While many of the latest Supreme Court’s patent decisions are still too new for all of their implications to have become clear, certain cases in the recent cluster stand out for their impact. eBay, Inc. v. MercExchange, L.L.C., which ended a practice of near-automatic issuance of permanent injunctions in patent infringement cases was a sea change—one that has reduced the litigation leverage of patent holders. “An injunction used to follow as night followed day,” says Lampert. “The impact of MedImmune [making it easier to bring a declaratory judgment action] and Festo [limiting application of the doctrine of equivalents] has also filtered down and affected ongoing litigation.”

The Court’s renewed attention has likewise impacted patent prosecution. The 2007 decision in KSR Intl Co. v. Teleflex, Inc. took up the question of obviousness, setting a higher bar for patentability. “As the Court is less enamored of patents, and as it becomes harder to get and enforce patents, it naturally follows that you need to be thinking about patent strategy a lot more carefully, about what you can patent, and how strong the patent is, and how you can set up the patent to maximize its value,” says Steinberg.

But the implications don’t end there. While the chances of a successful certiorari petition are still slim, the increased openness of the Court to reviewing patent cases means that, even at the outset of a case, it pays for petitioners to set their sights high. And, given the tendency of the Court to look to its own precedents, that means a different doctrinal focus than that pursued in prior years.

“It used to be that you could look at the Federal Circuit and say more or less ‘Who cares what happened before that?’” says Steinberg. “Now, you need to think ‘Wait a minute—what did the Supreme Court say about this fifty years ago? Have they said anything since then, and are these views consistent with those of the Federal Circuit? And if they’re not, can I attack this and get it up to the Supreme Court?’”

What are the implications of having patent law more fully back in the hands of a generalist court? According to Lampert, it can’t be a bad thing. In fact, it may mean resuscitation of a basic question that lies at the heart of patent doctrine: “What is the invention here?”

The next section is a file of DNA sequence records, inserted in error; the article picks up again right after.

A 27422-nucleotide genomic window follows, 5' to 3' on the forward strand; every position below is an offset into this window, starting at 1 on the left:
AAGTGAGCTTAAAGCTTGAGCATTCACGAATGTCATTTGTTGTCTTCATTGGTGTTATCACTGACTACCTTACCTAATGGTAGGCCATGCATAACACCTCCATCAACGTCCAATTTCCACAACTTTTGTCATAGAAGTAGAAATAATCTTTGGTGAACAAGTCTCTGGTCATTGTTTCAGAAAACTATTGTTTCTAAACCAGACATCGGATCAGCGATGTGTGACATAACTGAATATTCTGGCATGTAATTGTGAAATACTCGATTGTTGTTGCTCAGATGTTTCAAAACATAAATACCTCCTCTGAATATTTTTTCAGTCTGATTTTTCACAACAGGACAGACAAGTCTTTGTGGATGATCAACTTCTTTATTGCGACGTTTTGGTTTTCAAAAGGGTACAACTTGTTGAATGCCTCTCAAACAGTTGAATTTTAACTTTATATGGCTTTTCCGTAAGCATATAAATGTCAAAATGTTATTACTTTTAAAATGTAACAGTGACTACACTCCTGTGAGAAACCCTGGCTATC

“Over the last thirty-five years, the question was rarely asked, and when it was you seldom got a straight answer,” he says. “If the system can get back to that question, of what conceptual idea did this patentee think he or she had, then you will know what prior art is important; what the claims mean; what might or might not be equivalent; and what the obviousness issues really are.”

It’s a conceptual approach that the Supreme Court seems to be homing in on in its most recent decisions, and with the issue of the scope of patentable subject matter under 35 U.S.C. §101 now looming, a return to fundamentals seems to be squarely on the Court’s agenda.

“What’s interesting is that there are statements in the Quanta decision that hearken back to earlier statements that the Supreme Court made dealing with patentable subject matter, and you get that in KSR as well,” says Steinberg. “And even if you look across different decisions, you see certain trends in how they’re addressing very different problems. The Supreme Court is not too hung up about the form of the claim. They’re looking at what it is that the inventors appear to have invented.”

The Georgetown panelists point to Laboratory Corp. of Am. Holdings v. Metabolite Labs, Inc., which in 2006 came close to becoming a vehicle for the Court’s consideration of the subject matter question. The subject matter issue is clearly the one to watch, and promises to have major ramifications in areas ranging from biotech, to microelectronics, to business methods. All are looking closely at the outcome of In re Bilski, currently before the Federal Circuit.

“We’ve issued a number of 101 decisions, knowing full well that the Supreme Court is looking for a vehicle to look at §101,” says Judge Gajarsa of the Federal Circuit, speaking to the Georgetown crowd. “We’re witnessing the beginning of what will become a comprehensive Supreme Court reform of this country’s patent law jurisprudence. . . . I think we’ve begun to realize that it’s a new dawn.”

The upcoming Harvard Law School Conference on Intellectual Property Law, to be held on Tuesday, September 9, will bring together judges, top legal scholars and experienced practitioners to discuss the latest on these and other issues changing the shape of intellectual property law.